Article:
The fall of the Tories

Anne Applebaum chimes in with a column today on how the British Conservative Party is neither very British nor very conservative these days. The party is brain-dead, and the UK polity knows it.

Another entry in the annals of bad intelligence

If there is a "clear link between stolen passports and al-Qaeda-linked terrorist activity," and your country failed to use an international police force database that lists stolen passports, and checking the database took only 2-3 seconds, and the information could get about 100 or more hits per month for a small country, would you feel good about your country's anti-terrorist efforts?

Neither would I.

And yet, neither the UK nor the US uses the InterPol stolen passport database, according to the InterPol head Ronald Noble. Switzerland checks it about 300,000 times each month and gets about 100 hits. It is not far-fetched that terrorist infiltrators would use stolen (or forged, although those are vastly more difficult to use) passports to enter a target country.

Really, if the writers for the CBS show Numb3rs can come up with that notion, it's not that far for the terrorist mind to stretch.

Monday, July 09, 2007

Better too late than never alert

The Monk is just not understanding why the Harry Potter uberfans are begging Jo Rowling not to kill him off now, in the first 10 days of July 2007.

The book reached the publisher at the end of last year.

She wrote it between 2005 and 2006.

In other words, she made the final choice to kill off the boy wizard, or not, nearly a year ago.

Decision's made.

You're late.

Can't change a thing.

All over except the crying.

You'll find out in 11 days or so.


Bombers of the future?

NYT Yankees beatwriter Tyler Kepner went to Trenton to find out about what the future may hold for the Yanks. Right now, the Yanks' AA affiliate has a TEAM ERA of 2.57 and is rolling along with a 57-31 record. The reason: good pitching wins. Read it all, especially about Chamberlain.

Thanks Grandma, Great Grandma, and Great Grandpa

. . . for leaving the old country so your children and their children and their children, etc., could have a better life.

Seriously, this is some low-end Third World sh!t that's going on in the Old Country, and the people of The Boot should be embarrassed:

Since May, streets in Naples and nearby towns have been piled with household waste that has nowhere else to go -- the fault of political mismanagement, conflicting interests and organized crime.

* * *

Last month the European Commission took legal action against Italy over the thousands of tonnes of uncollected waste, saying it posed serious health and environmental risks through the spread of disease and through pollution of air, water and land.

The Yankees disaster of 2007

The Yankees enter the All-Star break at 42-43 and 8.5 out in the Wild Card race (seven in the loss column), the first time they've been sub-.500 at the break since 1995. That year, the Yanks took off after acquiring David Cone in mid-season, ripped off a 21-6 finish as the Angels tanked and squeaked into the Wild Card spot ahead of the Angels/Mariners (those two finished tied for the AL West crown, one game worse than the Yanks; Seattle won the one-game playoff). This year, that won't happen.

The Monk's preseason picks should be reprinted on toilet tissue so they can actually have some use. I picked the Yanks and the White Sux, the two biggest flops in the AL, to win their respective divisions. The Pale hos are simply horrendous on offense, and the solid rotation has been inconsistent at best (Contreras is reliving his 2004 in pinstripes, Garland just gave up 11 runs to the light-hitting Twins). The Yanks are a different story.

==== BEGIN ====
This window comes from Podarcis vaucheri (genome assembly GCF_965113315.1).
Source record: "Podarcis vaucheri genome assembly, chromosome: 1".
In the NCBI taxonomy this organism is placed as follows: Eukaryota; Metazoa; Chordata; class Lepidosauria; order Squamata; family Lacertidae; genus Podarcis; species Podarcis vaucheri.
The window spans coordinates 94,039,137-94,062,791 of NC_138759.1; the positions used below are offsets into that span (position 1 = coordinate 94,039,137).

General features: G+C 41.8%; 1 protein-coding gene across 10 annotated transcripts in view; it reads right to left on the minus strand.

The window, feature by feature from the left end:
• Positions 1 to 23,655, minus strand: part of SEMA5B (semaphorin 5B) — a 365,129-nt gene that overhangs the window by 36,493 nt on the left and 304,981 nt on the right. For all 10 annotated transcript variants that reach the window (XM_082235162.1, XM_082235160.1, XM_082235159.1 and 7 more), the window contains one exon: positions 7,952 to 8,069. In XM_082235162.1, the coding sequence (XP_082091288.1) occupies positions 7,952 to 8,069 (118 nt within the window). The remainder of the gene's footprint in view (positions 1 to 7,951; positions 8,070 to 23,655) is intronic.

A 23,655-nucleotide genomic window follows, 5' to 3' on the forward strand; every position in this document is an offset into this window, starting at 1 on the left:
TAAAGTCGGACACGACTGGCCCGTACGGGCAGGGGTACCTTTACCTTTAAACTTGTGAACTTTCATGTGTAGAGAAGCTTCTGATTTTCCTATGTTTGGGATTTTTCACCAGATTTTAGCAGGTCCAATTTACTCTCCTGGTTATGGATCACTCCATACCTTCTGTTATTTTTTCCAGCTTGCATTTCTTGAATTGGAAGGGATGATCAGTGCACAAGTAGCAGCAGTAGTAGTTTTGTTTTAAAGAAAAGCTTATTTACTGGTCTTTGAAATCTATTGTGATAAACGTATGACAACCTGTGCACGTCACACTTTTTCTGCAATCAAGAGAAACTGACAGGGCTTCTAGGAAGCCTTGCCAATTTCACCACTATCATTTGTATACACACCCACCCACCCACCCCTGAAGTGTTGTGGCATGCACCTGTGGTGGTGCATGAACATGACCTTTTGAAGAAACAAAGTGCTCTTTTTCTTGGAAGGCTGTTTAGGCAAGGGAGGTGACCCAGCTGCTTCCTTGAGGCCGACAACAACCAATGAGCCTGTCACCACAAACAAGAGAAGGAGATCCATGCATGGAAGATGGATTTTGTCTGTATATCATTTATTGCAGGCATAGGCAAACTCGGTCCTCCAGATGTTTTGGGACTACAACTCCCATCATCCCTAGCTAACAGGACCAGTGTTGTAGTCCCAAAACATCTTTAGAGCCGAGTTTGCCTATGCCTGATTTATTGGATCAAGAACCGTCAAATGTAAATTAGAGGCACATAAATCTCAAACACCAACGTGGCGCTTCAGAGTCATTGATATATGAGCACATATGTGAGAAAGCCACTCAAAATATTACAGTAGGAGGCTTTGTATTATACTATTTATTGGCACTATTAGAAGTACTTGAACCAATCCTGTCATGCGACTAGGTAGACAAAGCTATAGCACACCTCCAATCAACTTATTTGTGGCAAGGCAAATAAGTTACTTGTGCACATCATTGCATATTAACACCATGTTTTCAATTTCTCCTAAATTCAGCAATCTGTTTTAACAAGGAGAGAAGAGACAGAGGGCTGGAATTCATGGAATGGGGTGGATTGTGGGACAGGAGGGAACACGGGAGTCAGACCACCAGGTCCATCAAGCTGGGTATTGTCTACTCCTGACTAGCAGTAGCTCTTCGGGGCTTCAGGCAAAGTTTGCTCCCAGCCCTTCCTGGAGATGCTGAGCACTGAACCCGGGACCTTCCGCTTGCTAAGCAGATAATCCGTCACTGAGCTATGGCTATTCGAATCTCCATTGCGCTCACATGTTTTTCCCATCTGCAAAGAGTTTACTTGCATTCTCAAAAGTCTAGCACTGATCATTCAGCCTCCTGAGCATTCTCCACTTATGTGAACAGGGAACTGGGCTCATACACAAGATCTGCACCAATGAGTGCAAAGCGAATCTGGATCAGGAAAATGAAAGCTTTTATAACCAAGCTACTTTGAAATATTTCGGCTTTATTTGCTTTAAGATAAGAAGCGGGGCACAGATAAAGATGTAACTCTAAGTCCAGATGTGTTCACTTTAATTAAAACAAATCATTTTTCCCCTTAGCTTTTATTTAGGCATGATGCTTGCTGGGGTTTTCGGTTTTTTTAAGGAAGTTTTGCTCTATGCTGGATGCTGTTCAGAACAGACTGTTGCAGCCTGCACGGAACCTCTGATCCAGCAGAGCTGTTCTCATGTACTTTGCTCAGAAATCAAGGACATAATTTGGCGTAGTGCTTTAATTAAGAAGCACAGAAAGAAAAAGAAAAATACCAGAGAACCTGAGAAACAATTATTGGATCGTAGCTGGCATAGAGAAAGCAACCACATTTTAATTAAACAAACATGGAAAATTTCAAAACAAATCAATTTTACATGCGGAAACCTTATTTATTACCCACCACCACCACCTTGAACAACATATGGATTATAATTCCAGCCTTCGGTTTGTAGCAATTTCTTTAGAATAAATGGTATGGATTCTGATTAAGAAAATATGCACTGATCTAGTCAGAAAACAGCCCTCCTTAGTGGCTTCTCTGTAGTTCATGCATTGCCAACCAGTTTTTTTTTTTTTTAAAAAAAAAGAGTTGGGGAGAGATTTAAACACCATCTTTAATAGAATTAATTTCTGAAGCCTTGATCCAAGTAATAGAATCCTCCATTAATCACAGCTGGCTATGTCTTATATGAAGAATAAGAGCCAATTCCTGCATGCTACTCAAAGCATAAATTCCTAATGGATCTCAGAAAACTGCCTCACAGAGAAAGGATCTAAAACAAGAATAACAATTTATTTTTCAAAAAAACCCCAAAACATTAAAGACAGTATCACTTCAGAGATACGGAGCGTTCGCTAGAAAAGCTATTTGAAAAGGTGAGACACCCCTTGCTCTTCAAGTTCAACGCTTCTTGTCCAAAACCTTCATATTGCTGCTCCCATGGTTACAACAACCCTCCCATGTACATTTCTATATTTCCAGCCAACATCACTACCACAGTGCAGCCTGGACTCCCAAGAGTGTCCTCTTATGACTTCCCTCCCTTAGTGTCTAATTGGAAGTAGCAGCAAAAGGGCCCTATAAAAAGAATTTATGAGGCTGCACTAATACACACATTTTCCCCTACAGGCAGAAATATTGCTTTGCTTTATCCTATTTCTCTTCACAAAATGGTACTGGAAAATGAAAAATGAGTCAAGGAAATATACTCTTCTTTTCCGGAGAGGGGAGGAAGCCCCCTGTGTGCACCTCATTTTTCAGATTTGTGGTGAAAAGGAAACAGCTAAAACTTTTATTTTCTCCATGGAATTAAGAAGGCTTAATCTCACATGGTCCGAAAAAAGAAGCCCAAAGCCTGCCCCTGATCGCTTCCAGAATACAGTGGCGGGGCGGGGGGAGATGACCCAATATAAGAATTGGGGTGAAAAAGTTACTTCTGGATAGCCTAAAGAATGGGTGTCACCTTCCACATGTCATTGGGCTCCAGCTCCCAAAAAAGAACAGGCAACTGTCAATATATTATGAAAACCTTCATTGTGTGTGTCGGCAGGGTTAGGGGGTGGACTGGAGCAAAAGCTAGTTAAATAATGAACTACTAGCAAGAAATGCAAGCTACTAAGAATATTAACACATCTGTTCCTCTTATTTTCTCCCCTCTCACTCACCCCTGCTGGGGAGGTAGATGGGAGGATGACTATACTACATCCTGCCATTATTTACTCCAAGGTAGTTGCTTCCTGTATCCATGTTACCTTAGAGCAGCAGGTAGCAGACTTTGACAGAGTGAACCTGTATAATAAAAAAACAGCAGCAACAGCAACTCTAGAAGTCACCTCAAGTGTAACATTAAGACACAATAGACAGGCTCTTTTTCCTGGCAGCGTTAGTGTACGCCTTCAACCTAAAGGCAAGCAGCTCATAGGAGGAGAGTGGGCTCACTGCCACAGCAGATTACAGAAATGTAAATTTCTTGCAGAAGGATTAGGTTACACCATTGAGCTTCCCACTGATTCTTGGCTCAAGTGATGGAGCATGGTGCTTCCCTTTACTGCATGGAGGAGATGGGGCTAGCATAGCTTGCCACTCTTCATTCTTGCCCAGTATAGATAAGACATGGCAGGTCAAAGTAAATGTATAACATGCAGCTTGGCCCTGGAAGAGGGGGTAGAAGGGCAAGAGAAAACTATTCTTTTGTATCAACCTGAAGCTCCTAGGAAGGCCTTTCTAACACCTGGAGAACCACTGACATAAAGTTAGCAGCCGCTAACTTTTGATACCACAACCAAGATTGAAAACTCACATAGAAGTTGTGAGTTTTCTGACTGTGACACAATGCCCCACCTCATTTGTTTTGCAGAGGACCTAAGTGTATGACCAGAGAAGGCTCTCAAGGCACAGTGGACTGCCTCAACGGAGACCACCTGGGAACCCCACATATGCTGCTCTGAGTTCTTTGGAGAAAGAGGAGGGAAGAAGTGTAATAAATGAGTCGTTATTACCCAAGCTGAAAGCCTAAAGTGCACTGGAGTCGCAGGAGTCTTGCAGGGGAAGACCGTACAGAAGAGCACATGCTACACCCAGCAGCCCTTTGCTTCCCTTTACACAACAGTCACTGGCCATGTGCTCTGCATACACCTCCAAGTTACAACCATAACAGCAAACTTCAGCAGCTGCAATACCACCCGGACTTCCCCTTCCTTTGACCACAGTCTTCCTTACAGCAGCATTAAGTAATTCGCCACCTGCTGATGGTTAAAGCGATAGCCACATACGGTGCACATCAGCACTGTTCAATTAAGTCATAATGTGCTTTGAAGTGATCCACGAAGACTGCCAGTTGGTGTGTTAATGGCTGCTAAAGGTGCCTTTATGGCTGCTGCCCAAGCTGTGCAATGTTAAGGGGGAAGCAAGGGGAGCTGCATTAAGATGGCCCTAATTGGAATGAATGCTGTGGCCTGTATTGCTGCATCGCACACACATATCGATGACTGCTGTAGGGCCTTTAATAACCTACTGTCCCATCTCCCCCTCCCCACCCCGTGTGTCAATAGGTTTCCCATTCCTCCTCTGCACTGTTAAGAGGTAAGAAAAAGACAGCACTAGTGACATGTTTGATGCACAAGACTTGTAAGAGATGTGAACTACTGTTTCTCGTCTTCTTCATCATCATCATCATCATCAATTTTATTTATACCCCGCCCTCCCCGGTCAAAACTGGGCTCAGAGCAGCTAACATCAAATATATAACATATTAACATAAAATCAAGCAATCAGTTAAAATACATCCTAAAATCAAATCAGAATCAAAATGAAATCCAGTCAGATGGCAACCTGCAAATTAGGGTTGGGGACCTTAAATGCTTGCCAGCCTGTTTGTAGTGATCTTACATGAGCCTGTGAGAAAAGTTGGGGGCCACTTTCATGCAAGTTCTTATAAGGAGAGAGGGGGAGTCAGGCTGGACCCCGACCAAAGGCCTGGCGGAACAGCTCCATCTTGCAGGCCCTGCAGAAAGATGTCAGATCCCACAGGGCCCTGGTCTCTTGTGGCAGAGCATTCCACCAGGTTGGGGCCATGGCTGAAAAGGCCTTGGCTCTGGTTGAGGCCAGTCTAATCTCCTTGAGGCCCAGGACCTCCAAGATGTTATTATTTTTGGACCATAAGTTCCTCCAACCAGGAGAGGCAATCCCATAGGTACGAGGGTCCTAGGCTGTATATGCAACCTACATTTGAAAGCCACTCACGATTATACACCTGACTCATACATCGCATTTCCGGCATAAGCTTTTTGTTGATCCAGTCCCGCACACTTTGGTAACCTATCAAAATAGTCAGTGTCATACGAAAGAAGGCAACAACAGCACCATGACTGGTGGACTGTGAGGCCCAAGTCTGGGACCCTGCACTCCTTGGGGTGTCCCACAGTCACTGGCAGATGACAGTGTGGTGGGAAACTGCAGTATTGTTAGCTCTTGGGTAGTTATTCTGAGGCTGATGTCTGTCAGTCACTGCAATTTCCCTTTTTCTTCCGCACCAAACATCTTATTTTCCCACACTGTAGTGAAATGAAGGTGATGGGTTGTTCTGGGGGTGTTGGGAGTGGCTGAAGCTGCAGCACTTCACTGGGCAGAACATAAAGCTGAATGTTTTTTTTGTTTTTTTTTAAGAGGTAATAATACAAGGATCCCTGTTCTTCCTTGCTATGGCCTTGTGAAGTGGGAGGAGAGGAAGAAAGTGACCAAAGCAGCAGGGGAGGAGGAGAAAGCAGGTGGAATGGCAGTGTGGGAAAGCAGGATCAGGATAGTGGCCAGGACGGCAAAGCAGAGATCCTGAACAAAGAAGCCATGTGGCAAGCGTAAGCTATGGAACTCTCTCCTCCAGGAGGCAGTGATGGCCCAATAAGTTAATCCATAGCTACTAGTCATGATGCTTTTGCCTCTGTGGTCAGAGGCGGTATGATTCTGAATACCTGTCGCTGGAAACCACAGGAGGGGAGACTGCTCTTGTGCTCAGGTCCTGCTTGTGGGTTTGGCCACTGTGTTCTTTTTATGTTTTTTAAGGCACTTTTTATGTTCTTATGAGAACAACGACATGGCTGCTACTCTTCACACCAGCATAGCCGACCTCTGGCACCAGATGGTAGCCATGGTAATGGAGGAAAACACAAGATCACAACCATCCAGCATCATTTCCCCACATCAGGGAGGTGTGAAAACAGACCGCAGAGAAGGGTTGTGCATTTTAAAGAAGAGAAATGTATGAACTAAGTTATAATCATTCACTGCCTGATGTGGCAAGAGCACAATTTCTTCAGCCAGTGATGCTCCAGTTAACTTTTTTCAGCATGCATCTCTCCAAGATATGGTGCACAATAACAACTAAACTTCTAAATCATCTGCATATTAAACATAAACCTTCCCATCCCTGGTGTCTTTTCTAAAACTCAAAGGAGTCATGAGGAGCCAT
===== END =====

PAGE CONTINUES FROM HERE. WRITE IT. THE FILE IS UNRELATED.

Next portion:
First, the general management failures. These are relatively easy to identify: (1) Cashman's new training guru who failed to prepare the team for the physical rigors of the sport, resulting in numerous leg injuries for the pitchers early in the year; (2) the decision to rely on Carl Pavano; (3) the decision not to pay for RedSawx killer Ted Lilly (8-4, 3.67 ERA for the Cubs) as the #4 starter and instead take a flyer on Kei Igawa -- a guy who will make Hideki Irabu seem like the paragon of intestinal fortitude; (4) failing to re-sign Bernie Williams -- couldn't he have helped when Damon went down and Abreu sucked?

Second, the field management failures. Also fairly easy -- Torre overused his bullpen in April and wiped it out. He failed to let his professional starters continue when they were going strong (see Pettitte v. Red Sox at Fenway, Mooooooooooose v. Angels in May, Wang v. Giants) and instead brought in the bullpen, which completely honked. Torre has been awful this year, period. The Yanks' expected W-L record based on runs scored versus runs allowed is 49-36. No other Torre team has ever failed to meet (within a game or two) or exceed its expected record (see 2004: expected, 89-73; actual 101-61). The Yanks are 6-14 in one-run games -- even an average record means that instead of 8.5 games back in the Wild Card race, they'd be just 4.5 out.

Finally, the on-field failures. Despite A-Rod's amazing first half (three game winning homers in the 9th, 30 HR, 86 RBI, 77 runs), and the solid play of Jeter and Posada, the team as a whole stinks. Abreu has been horrid except for one hot stretch (when the Yanks went 11-1), Damon is worse, Cano has been clueless until this week and Matsui stank before this homestand. The pitching is a mess -- the relievers lead the league in walks but are 11th in whiffs; the team is worst in the AL in strikeouts. That's not a problem when Clemens can go 8, whiff 3 and allow just a few hits, or when Wang does his sinkerball magic. But Mooooooose and Pettitte have less dominant stuff, which means if they don't get strikeouts, the balls in play get hit harder.